Key Learning Points:
- Managing employee performance is critical to the sustainability of organisations;
- Generic performance ratings prove ineffective and result in demotivated employees;
- Utilising the correct tools can provide meaningful information that motivate and develop employees.
Organisations have had to adapt to a fast-paced changing environment by reengineering, restructuring, changing their focus or location of their production, or downsizing to remain competitive. Each of the possible activities employed by organisations to adapt to the changing environment has led to a number of significant changes in the way that work is organised. Employees need to deal with technological advances and the increased rate of change, while managing information and being sensitive to diversity within the workplace. Amidst all these changes, employees are required to learn faster and to deliver outputs of a high quality at a quicker rate. Employees are also required to perform to their potential in order for organisations to stay competitive in the market place. A management process with a specific focus on ensuring that employees perform optimally and that employees’ performance is aligned with the strategy of the organisation, is often a large contributor to the sustainability of the organisation.
Performance management is concerned with the management of employees’ performance in order to align employees’ performance with the organisation’s goals. It is important that the design of the performance management system meets the following two requirements in order to be effective:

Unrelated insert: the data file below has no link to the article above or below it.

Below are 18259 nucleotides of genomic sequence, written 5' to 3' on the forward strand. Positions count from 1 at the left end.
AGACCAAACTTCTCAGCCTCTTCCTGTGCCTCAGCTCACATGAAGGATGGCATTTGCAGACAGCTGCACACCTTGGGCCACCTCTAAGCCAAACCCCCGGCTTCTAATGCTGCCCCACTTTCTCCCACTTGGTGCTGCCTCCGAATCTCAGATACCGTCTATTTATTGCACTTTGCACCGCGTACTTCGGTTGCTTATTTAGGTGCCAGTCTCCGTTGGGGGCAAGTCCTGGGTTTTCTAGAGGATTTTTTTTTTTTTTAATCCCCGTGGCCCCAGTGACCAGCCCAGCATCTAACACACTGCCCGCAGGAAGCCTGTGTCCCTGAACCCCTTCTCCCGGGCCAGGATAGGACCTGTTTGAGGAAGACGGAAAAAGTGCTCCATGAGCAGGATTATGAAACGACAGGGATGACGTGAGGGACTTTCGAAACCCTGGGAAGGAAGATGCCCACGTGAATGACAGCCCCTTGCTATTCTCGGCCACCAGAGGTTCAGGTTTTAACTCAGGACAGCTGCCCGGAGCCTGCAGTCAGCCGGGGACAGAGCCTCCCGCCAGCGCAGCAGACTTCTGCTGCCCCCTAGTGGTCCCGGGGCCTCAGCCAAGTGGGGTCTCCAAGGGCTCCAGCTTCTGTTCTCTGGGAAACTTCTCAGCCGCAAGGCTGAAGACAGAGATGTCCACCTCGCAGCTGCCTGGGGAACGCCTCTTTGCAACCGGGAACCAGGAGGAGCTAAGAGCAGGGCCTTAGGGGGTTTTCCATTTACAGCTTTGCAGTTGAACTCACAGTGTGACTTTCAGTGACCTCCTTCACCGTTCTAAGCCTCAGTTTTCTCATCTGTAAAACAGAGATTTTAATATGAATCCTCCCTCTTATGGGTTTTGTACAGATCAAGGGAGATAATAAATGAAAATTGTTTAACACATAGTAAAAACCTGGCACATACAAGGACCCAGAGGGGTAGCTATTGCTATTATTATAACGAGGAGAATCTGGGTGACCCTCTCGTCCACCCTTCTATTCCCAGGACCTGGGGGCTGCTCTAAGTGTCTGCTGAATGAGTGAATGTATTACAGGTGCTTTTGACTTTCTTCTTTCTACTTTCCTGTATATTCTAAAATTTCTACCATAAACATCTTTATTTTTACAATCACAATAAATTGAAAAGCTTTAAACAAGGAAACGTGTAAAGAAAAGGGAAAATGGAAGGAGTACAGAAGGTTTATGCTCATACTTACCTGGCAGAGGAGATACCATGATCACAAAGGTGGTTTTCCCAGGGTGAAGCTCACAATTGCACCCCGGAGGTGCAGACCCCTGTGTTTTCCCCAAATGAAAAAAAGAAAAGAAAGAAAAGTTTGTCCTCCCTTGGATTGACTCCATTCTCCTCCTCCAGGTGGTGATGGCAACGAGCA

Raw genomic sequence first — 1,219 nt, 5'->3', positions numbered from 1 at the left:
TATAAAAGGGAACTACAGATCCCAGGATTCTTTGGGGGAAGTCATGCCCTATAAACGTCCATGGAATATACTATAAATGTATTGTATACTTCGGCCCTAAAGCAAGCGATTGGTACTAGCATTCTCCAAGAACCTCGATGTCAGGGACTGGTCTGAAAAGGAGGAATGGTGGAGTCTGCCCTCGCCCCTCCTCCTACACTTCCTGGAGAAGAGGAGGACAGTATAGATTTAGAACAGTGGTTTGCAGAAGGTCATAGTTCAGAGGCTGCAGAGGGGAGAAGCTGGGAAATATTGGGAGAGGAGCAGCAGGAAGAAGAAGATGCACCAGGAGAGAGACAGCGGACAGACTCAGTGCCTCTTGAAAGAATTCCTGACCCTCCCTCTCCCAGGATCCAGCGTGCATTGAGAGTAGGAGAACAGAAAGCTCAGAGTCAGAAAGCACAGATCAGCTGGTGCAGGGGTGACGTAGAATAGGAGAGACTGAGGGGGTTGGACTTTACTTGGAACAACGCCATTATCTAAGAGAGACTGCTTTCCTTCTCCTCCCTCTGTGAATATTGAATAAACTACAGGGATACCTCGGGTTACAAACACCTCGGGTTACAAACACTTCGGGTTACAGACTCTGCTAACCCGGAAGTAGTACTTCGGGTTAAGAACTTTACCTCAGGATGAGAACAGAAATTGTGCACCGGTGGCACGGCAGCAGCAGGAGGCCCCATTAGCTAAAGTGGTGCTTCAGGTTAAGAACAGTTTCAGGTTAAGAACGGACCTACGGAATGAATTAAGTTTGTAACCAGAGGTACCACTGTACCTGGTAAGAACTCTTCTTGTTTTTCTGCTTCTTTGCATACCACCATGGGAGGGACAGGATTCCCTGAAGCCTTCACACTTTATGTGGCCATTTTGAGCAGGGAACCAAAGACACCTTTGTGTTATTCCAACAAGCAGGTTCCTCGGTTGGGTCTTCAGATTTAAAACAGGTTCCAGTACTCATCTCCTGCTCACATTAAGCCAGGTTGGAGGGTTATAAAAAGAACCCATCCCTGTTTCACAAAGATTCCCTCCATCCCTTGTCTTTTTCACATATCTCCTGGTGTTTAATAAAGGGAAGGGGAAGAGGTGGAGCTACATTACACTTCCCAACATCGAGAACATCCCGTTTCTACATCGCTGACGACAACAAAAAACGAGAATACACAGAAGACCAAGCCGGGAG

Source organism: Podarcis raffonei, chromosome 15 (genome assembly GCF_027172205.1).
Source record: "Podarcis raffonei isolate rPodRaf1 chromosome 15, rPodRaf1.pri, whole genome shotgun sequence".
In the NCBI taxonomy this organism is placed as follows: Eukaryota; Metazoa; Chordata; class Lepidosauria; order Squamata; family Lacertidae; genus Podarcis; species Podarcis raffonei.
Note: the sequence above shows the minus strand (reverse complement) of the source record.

- Produces a clear understanding of what performance is expected from an individual; and
- Effectively measures whether the individual accomplished what was expected.
There are many detailed features that make a performance management system effective, some of which include objective measures, ongoing feedback on performance, and input from employees on the system such that they are part of the process. In addition, an effective performance management system has to ensure that the ratings given to employees are meaningful3. Perhaps, this may be one of the most challenging aspects of performance management. Organisations aim to differentiate high from low performers but often this process can leave employees feeling demotivated. This can especially be the case in the instance where employees are ranked from best performer to worst performer. Even in an instance where developmental guidelines are given for the improvement of performance, employees may still feel demotivated as these guidelines may be so generic that employees may feel lost between what is expected of them and their current behaviour.
Our assessment tools enable individuals to understand what their unique strengths are, as well as what their potential performance could be. The performance feedback tools allows individuals to rate themselves, and to be rated by their peers, colleagues, subordinates, clients and management on their actual performance. Individuals may then make a comparison between their potential performance and their actual performance in order to gain relevant insights into their unique developmental areas. When relating these unique development areas to the individual’s key performance areas, the individual may gain further insight as to what specific behaviours need to be changed or optimised. Using our comprehensive assessment toolkit helps to ensure that performance appraisals are more meaningful for employees, and provide employees with more specific information on how to develop or to enhance behaviours to improve their performance.